Big Oil’s big coup last year was its writing of Jerry Brown’s “cap-and-trade” (pollution trading) bill, AB 398, “so full of loopholes that it remains cheaper for companies to pay chump change to pollute than invest real money into reducing carbon emissions,” noted Tucker. 

“Big Oil also banned local air regulators from regulating carbon emissions at all, and limited state regulators to regulation only through cap-and-trade, which does not work to reduce carbon emissions,” she said.

The timing of the spending documents her contention. Chevron spent $6,153,952, a record for spending by Big Oil in one quarter, in the second quarter and another $1,119,056 in the third quarter when the legislation was making its way through the Legislature. 

Likewise, the Western States Petroleum Association paid $2,528,750 in the second quarter and $2,290,408 in the third quarter to lobby California officials.  

Tesoro paid $2,207,655 in the second quarter and $200,855 in the third quarter to lobby legislators and other state officials.   

During the same period, Chevron, WSPA, Tesoro and other oil industry interests were able to defeat Senate Bill 188, a bill authored by Senator Hannah-Beth Jackson (D-Santa Barbara) to prohibit new pipelines or other infrastructure needed to support new federal oil and gas development.

Senator Jackson introduced SB 188 in response to President Donald Trump’s executive order last year opening the door to expanded offshore oil and gas drilling in federal waters off the California coast.

The Committee on Appropriations, chaired by Assemblywoman Lorena Gonzalez Fletcher, D-San Diego, held the bill in suspension during their hearing on Friday, September 1, 2017.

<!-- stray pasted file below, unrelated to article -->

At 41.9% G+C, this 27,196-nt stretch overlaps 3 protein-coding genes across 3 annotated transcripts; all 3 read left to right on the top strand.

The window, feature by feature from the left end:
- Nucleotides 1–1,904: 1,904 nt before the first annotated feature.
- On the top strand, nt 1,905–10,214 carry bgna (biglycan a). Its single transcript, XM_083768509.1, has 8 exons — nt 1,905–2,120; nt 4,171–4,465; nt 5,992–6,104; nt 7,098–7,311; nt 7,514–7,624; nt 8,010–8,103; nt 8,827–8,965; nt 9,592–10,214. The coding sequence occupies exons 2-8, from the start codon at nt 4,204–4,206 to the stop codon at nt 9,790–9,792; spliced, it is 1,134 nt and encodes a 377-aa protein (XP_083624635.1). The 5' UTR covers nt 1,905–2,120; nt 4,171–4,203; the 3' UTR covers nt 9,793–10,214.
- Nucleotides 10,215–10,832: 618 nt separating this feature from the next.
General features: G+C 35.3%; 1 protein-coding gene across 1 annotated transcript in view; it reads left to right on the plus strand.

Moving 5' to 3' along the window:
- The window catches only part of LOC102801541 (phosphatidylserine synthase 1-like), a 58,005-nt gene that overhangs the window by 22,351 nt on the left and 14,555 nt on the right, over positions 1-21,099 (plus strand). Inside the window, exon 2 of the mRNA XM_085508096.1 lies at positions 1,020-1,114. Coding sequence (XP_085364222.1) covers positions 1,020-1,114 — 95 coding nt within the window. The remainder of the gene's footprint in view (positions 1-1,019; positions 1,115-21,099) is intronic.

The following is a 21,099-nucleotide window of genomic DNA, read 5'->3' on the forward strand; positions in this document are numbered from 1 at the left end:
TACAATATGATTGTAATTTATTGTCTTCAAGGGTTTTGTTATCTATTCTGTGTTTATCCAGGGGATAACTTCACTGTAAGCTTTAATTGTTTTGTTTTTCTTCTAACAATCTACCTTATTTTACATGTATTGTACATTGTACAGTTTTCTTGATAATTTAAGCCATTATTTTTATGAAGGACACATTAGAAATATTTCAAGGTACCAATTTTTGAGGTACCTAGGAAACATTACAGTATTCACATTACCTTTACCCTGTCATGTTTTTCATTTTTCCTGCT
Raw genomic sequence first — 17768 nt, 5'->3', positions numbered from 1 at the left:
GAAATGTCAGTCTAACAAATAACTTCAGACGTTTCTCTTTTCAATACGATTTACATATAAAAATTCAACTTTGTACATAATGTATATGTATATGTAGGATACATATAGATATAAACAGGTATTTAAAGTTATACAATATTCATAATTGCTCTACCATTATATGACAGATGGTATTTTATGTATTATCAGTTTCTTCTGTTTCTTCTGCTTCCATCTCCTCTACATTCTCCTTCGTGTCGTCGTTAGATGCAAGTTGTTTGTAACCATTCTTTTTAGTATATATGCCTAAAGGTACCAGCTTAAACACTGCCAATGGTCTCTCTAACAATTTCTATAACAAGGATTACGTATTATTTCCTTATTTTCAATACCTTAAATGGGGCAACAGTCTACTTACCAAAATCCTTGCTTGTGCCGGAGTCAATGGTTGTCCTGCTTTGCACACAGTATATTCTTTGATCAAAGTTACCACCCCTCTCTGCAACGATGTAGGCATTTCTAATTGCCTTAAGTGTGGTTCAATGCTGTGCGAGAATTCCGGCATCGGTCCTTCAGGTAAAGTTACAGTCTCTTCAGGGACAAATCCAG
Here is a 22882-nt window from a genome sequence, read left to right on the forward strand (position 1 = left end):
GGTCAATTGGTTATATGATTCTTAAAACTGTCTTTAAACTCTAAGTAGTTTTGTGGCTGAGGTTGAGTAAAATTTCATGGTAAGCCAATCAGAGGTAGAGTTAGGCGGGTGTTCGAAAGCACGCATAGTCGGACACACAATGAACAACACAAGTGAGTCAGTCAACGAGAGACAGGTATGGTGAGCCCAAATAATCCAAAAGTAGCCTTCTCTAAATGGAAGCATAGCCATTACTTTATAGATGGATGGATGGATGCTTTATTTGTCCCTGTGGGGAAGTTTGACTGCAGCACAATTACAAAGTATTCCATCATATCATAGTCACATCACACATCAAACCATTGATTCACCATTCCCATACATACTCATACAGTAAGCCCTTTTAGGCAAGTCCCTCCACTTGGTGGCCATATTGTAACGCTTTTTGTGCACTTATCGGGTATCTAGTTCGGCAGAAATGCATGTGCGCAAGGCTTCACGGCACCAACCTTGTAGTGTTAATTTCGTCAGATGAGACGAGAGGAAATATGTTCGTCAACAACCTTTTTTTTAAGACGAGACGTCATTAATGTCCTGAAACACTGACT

Then in response to Interior Secretary Ryan Zinke’s January 4 announcement to open federal waters along the Pacific, Atlantic and Gulf Coasts to new federal offshore oil and gas drilling, Senator Hannah-Beth Jackson (D-Santa Barbara) and Assemblymember Al Muratsuchi (D-Torrance) announced on January 5 that they are reintroducing legislation to protect the state from new federal offshore oil drilling.

Like the previous bill, Jackson and Muratsuchi’s legislation ensures that pipelines and other infrastructure cannot be built in California waters to support any new federal oil development. 

In the Senate, Jackson will carry Senate Bill 834, also jointly authored by Senator Ricardo Lara (D-Bell Gardens). Muratsuchi will carry an identical companion measure, Assembly Bill 1775, in the State Assembly, also jointly authored by Assemblymember Monique Limón (D-Santa Barbara).